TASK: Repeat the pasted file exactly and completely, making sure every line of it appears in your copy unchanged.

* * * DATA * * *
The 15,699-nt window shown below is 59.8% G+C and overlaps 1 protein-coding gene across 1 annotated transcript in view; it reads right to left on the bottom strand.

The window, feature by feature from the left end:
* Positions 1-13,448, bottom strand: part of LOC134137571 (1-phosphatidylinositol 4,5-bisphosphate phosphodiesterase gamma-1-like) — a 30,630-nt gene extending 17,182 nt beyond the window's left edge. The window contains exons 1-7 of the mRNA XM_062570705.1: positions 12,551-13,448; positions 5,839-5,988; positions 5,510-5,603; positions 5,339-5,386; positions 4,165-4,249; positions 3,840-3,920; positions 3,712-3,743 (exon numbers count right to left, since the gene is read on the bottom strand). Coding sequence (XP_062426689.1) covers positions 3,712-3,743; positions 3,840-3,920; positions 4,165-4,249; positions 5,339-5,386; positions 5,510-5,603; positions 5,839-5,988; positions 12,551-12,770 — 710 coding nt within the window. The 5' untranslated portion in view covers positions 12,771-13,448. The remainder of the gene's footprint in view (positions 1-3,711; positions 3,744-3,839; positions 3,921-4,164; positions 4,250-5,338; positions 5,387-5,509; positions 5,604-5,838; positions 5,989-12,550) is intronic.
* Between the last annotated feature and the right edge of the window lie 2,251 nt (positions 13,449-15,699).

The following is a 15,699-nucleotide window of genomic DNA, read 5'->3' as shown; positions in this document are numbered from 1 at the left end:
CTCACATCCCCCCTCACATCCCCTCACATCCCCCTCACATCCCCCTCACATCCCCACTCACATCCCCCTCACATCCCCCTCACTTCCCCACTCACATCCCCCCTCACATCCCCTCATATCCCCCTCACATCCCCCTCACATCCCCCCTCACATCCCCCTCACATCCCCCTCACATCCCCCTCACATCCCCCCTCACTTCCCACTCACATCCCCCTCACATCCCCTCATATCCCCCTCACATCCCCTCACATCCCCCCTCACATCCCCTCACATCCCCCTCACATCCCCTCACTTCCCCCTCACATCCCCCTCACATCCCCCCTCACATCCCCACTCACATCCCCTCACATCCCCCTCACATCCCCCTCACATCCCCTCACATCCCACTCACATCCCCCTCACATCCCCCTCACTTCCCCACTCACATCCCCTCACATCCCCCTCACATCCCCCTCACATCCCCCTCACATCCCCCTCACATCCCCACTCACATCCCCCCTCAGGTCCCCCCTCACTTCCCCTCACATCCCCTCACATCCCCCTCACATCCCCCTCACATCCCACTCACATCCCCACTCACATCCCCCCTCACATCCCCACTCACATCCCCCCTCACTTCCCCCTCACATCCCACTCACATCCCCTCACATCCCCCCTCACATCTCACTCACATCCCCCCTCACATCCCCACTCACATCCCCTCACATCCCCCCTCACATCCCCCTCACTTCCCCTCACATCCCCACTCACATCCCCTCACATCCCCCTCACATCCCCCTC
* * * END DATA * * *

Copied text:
The 15,699-nt window shown below is 59.8% G+C and overlaps 1 protein-coding gene across 1 annotated transcript in view; it reads right to left on the bottom strand.

The window, feature by feature from the left end:
* Positions 1-13,448, bottom strand: part of LOC134137571 (1-phosphatidylinositol 4,5-bisphosphate phosphodiesterase gamma-1-like) — a 30,630-nt gene extending 17,182 nt beyond the window's left edge. The window contains exons 1-7 of the mRNA XM_062570705.1: positions 12,551-13,448; positions 5,839-5,988; positions 5,510-5,603; positions 5,339-5,386; positions 4,165-4,249; positions 3,840-3,920; positions 3,712-3,743 (exon numbers count right to left, since the gene is read on the bottom strand). Coding sequence (XP_062426689.1) covers positions 3,712-3,743; positions 3,840-3,920; positions 4,165-4,249; positions 5,339-5,386; positions 5,510-5,603; positions 5,839-5,988; positions 12,551-12,770 — 710 coding nt within the window. The 5' untranslated portion in view covers positions 12,771-13,448. The remainder of the gene's footprint in view (positions 1-3,711; positions 3,744-3,839; positions 3,921-4,164; positions 4,250-5,338; positions 5,387-5,509; positions 5,604-5,838; positions 5,989-12,550) is intronic.
* Between the last annotated feature and the right edge of the window lie 2,251 nt (positions 13,449-15,699).

The following is a 15,699-nucleotide window of genomic DNA, read 5'->3' as shown; positions in this document are numbered from 1 at the left end:
CTCACATCCCCCCTCACATCCCCTCACATCCCCCTCACATCCCCCTCACATCCCCACTCACATCCCCCTCACATCCCCCTCACTTCCCCACTCACATCCCCCCTCACATCCCCTCATATCCCCCTCACATCCCCCTCACATCCCCCCTCACATCCCCCTCACATCCCCCTCACATCCCCCTCACATCCCCCCTCACTTCCCACTCACATCCCCCTCACATCCCCTCATATCCCCCTCACATCCCCTCACATCCCCCCTCACATCCCCTCACATCCCCCTCACATCCCCTCACTTCCCCCTCACATCCCCCTCACATCCCCCCTCACATCCCCACTCACATCCCCTCACATCCCCCTCACATCCCCCTCACATCCCCTCACATCCCACTCACATCCCCCTCACATCCCCCTCACTTCCCCACTCACATCCCCTCACATCCCCCTCACATCCCCCTCACATCCCCCTCACATCCCCCTCACATCCCCACTCACATCCCCCCTCAGGTCCCCCCTCACTTCCCCTCACATCCCCTCACATCCCCCTCACATCCCCCTCACATCCCACTCACATCCCCACTCACATCCCCCCTCACATCCCCACTCACATCCCCCCTCACTTCCCCCTCACATCCCACTCACATCCCCTCACATCCCCCCTCACATCTCACTCACATCCCCCCTCACATCCCCACTCACATCCCCTCACATCCCCCCTCACATCCCCCTCACTTCCCCTCACATCCCCACTCACATCCCCTCACATCCCCCTCACATCCCCCTC